“This is largely because of low pressure and cyclonic storms that brewed in Arabian Sea and Bay of Bengal in April and May. The water temperature dropped to 28.60 Celsius in early June, which helped the corals restore their zooxanthellae. The bleached corals would completely recover by the end of July.” Significantly, the reduction in sewage inflow, industrial and human activity and halt of fishing during the lockdown assisted in the improvement of reef health, resulting in enhanced fish population and faster coral recovery, Patterson said.
The dangerous traps that don’t just affect fish
Trap fishing for ornamental fish is practised near the reef area. Indigenously-fabricated fish traps are set in and around the reefs. To keep these traps safe, nearby live and dead corals are broken. Therefore, the reefs are disturbed when laying and retrieving the traps. Marine biologist G Mathews says, “In most cases, the traps are laid mainly to catch reef-dwelling herbivores such as the parrot fish, which in turn cause the proliferation of algae over live coral colonies due to the lack of predators, leading to coral mortality and ecological imbalances.” Parrot fish are colourful and voracious herbivores that spend up to 90 per cent of their day eating algae off of coral reefs with their beak-like teeth.
“Though it is not consumed locally, it’s exported to China, among other countries,” says Mathews. The Global Coral Reef Monitoring Network of IUCN released a report in 2014 on Caribbean corals, which reportedly declined by more than 50 per cent since the 1970s. The report says most Caribbean reefs have been dominated by algae and it was linked to overfishing of parrot fish.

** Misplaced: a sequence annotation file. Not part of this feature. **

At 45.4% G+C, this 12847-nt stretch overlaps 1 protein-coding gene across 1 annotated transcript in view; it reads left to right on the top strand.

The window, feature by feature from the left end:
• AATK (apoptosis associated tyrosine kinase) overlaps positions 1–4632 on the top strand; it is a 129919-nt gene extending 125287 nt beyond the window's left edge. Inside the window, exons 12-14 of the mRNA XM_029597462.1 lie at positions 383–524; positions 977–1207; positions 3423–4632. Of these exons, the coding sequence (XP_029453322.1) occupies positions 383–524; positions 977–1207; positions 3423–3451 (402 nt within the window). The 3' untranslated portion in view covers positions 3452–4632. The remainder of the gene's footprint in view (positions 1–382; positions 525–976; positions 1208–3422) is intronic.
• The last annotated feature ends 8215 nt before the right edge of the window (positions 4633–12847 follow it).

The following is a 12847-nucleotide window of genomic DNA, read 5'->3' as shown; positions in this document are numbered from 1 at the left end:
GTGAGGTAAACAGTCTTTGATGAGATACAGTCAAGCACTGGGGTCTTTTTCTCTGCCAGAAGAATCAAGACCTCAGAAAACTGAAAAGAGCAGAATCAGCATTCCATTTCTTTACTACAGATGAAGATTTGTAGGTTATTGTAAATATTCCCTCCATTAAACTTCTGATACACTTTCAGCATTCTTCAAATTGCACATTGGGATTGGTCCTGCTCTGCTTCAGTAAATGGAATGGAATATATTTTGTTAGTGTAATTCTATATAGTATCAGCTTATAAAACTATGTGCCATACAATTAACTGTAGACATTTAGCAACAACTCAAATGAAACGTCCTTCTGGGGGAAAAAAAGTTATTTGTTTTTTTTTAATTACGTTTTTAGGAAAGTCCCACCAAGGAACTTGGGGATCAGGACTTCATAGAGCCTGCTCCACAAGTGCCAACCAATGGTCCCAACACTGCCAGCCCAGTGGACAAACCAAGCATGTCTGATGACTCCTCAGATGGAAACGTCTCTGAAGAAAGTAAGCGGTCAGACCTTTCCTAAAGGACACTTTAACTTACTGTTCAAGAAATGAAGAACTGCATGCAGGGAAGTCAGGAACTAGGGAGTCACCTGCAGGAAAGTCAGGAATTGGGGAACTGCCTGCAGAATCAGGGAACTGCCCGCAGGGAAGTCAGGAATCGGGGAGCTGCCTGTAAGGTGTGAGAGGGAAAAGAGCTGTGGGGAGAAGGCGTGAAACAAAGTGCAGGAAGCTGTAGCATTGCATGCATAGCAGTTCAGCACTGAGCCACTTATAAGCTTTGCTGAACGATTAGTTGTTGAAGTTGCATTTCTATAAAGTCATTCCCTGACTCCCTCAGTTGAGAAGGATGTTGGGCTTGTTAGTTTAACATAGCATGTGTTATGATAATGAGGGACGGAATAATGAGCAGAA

The healthiest Caribbean reefs are those that still have robust parrot fish populations, such as Bermuda and Bonaire, which restricted or banned fishing practices that harm parrot fish, including fish traps. Forest range officer R Raghuvaran said regular patrolling is conducted in reef areas. “Me and my staff are internationally-certified scuba divers.
We regularly monitor the health of coral reefs and remove fish traps laid in the reef area. Fishermen are now aware that damaging coral reefs is an offence. Coral mining was completely stopped since 2005, but poaching of protected sea cucumbers still gets reported.”
How fast are other islands in Gulf of Mannar sinking?
The average prevalence of bleaching in the three island groups is 28.20 per cent, according to an underwater
assessment by the SDMRI and the Tamil Nadu forest department. The Thoothukudi group of islands
had the highest prevalence (30.80 per cent), followed by the Mandapam and Keelakarai groups
(This story was produced with the support of Internews' Earth Journalism Network)